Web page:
Thursday 5th July 2018: As the midday voting session approached, the parliamentary chamber – known as the hemisphere, rapidly filled up. First up was the voting for the third reading of the controversial report on Copyright in the Digital Single Market. In case you haven’t heard, it can be summarized as legislation to update copyright for the internet age. To force the giant internet platforms like Facebook and Google to pay news organizations, musicians and others before linking to their stories or materials and require all uploaded content to be checked for copyright infringement. There has been considerable debate on the proposals over the last two years; some would say Google et al have been stirring up social media. Campaigners have denounced the provisions as unworkable and run a petition called “Save Your Internet” which garnered 700,000 signatures. But supporters of the report say the changes will protect and allow copyright owners to win back money from internet firms that profit unfairly from their work. It might be an EU bill, but it clearly has worldwide consequences!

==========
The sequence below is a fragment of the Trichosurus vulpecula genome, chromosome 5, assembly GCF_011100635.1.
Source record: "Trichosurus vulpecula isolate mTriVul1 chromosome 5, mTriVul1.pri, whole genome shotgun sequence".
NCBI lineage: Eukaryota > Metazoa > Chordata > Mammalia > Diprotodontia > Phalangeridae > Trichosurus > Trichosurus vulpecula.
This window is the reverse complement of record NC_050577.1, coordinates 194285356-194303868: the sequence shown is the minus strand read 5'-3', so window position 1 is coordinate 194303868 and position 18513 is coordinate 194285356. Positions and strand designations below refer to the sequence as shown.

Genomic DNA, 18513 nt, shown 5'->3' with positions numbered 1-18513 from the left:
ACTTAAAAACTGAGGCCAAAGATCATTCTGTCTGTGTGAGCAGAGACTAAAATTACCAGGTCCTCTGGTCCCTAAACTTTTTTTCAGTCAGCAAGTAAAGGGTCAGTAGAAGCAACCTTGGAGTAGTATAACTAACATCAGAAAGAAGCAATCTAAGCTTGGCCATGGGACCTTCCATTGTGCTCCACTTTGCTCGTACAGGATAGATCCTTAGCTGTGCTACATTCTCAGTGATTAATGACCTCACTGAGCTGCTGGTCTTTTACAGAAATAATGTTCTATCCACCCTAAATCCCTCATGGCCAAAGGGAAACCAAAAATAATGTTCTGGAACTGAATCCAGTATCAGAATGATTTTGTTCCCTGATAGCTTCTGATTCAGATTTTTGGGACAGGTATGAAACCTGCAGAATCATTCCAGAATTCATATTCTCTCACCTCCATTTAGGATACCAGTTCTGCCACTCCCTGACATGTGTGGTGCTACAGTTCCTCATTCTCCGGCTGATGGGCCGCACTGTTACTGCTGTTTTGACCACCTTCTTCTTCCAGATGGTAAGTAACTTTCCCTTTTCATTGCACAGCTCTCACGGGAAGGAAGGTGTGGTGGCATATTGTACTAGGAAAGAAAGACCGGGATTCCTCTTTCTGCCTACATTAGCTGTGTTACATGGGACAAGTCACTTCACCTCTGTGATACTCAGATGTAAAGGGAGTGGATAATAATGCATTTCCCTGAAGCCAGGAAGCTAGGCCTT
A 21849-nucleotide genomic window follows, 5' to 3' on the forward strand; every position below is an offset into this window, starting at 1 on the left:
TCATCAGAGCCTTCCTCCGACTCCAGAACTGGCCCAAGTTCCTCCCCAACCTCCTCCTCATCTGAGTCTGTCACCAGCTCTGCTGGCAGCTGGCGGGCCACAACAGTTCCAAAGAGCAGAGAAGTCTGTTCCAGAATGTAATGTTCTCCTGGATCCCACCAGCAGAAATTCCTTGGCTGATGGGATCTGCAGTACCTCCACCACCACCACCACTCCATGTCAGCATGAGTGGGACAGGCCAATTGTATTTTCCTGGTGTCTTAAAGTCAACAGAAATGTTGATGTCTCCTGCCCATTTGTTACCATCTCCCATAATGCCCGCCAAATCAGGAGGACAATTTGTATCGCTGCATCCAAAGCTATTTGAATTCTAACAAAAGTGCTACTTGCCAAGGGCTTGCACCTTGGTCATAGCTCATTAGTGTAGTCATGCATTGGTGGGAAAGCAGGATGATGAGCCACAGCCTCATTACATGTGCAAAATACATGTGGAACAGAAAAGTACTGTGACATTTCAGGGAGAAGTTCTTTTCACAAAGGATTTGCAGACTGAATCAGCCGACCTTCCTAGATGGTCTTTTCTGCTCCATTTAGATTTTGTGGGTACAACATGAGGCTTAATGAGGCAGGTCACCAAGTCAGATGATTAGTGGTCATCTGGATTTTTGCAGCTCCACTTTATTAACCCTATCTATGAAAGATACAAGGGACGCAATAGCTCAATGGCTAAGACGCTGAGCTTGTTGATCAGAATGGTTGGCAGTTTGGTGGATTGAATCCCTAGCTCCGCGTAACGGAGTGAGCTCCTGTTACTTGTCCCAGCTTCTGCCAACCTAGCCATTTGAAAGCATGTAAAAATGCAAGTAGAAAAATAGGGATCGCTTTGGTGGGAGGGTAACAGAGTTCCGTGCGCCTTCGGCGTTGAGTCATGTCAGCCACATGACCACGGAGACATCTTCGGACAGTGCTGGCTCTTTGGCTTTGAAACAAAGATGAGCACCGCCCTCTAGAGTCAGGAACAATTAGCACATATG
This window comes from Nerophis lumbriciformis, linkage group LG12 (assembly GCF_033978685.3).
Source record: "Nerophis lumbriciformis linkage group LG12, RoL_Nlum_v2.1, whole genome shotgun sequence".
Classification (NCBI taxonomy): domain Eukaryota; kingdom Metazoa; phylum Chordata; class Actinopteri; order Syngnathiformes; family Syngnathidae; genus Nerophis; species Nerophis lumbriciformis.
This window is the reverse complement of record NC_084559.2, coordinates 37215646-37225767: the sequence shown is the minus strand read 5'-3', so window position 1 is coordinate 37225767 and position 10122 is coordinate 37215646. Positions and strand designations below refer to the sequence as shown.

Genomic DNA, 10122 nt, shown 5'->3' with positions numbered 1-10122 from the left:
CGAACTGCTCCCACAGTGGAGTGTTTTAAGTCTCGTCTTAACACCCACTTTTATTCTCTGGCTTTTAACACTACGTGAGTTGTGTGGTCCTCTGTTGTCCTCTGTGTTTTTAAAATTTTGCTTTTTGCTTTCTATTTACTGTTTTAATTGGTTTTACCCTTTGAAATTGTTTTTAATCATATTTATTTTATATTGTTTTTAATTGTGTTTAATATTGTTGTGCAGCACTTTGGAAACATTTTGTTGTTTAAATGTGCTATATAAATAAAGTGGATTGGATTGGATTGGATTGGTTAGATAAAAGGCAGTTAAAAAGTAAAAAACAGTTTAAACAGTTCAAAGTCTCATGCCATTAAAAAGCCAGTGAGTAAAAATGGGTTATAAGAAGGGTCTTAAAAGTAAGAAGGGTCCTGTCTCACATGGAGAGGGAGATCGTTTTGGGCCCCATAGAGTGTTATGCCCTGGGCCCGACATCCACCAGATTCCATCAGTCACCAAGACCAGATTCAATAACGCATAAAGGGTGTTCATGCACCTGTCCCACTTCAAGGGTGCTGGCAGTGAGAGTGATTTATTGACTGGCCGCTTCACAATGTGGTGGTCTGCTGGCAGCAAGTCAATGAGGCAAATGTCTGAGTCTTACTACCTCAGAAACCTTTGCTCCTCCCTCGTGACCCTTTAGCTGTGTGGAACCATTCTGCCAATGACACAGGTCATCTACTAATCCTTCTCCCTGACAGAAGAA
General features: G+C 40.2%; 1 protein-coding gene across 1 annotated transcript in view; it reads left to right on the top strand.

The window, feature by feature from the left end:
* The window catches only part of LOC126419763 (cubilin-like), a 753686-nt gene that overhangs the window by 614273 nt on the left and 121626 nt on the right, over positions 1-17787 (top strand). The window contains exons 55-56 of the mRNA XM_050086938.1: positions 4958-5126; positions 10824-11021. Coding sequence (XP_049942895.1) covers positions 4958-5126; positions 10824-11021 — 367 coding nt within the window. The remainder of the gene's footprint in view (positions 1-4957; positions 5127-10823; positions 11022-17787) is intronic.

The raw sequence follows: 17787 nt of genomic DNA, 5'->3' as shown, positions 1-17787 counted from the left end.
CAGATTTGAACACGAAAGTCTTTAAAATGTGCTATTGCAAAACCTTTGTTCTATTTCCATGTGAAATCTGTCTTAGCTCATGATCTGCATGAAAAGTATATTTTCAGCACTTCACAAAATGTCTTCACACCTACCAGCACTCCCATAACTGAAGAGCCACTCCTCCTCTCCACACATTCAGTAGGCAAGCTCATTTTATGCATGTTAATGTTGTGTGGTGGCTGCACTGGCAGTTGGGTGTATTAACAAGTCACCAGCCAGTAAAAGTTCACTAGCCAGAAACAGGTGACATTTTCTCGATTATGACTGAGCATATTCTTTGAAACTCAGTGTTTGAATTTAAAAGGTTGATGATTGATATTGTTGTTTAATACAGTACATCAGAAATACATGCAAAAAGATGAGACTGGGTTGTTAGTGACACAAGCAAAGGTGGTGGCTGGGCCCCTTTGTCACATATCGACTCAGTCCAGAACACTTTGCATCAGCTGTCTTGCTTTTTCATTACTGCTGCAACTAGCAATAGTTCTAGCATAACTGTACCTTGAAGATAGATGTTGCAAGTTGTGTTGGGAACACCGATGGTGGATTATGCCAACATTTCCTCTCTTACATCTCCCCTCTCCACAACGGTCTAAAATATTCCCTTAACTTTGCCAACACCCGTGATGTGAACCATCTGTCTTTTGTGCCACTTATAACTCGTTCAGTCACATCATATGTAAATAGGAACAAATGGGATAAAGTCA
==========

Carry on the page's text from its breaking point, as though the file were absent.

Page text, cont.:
There were very short speeches, they are all timed and strictly enforced, by the committee chair and the primary opponent – German Green MEP Julia Reda. With electronic voting the close result was known immediately – 278 in favour, 318 against and 31 abstentions. There was jubilation from those against because it is quite unusual for votes to go against committee proposals, not least because there are excellent committee systems that ensure the often highly complex and diverse Europe wide stakeholder interests are well understood. We understand subsequent to the vote that there is an expectation that there will be open debate that it is hoped will lead to compromise, giving copyright holders more power without destroying the open principles upon which the internet was founded. This is democracy in action.